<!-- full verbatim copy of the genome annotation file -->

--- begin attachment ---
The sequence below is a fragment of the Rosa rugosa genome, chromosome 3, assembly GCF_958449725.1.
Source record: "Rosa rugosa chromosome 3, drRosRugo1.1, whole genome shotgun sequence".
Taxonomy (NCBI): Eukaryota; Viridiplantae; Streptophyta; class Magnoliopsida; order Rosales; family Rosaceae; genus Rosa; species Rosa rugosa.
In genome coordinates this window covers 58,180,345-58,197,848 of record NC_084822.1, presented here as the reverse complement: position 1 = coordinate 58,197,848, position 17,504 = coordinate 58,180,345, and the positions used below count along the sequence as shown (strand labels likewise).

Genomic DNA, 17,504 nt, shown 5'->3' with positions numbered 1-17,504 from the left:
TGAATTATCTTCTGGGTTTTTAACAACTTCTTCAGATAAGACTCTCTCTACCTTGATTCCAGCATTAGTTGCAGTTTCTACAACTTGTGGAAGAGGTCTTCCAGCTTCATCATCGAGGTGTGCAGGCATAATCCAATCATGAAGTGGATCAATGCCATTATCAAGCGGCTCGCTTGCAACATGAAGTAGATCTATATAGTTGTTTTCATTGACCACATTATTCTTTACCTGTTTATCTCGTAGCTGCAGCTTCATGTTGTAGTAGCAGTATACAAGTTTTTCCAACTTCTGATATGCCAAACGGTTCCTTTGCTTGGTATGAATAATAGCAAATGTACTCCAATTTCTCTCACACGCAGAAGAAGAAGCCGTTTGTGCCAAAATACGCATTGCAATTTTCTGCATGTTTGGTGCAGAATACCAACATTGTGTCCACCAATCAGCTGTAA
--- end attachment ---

The sequence below is a fragment of the Rosa rugosa genome, chromosome 3, assembly GCF_958449725.1.
Source record: "Rosa rugosa chromosome 3, drRosRugo1.1, whole genome shotgun sequence".
Taxonomy (NCBI): Eukaryota; Viridiplantae; Streptophyta; class Magnoliopsida; order Rosales; family Rosaceae; genus Rosa; species Rosa rugosa.
In genome coordinates this window covers 58,180,345-58,197,848 of record NC_084822.1, presented here as the reverse complement: position 1 = coordinate 58,197,848, position 17,504 = coordinate 58,180,345, and the positions used below count along the sequence as shown (strand labels likewise).

Genomic DNA, 17,504 nt, shown 5'->3' with positions numbered 1-17,504 from the left:
TGAATTATCTTCTGGGTTTTTAACAACTTCTTCAGATAAGACTCTCTCTACCTTGATTCCAGCATTAGTTGCAGTTTCTACAACTTGTGGAAGAGGTCTTCCAGCTTCATCATCGAGGTGTGCAGGCATAATCCAATCATGAAGTGGATCAATGCCATTATCAAGCGGCTCGCTTGCAACATGAAGTAGATCTATATAGTTGTTTTCATTGACCACATTATTCTTTACCTGTTTATCTCGTAGCTGCAGCTTCATGTTGTAGTAGCAGTATACAAGTTTTTCCAACTTCTGATATGCCAAACGGTTCCTTTGCTTGGTATGAATAATAGCAAATGTACTCCAATTTCTCTCACACGCAGAAGAAGAAGCCGTTTGTGCCAAAATACGCATTGCAATTTTCTGCATGTTTGGTGCAGAATACCAACATTGTGTCCACCAATCAGCTGTAA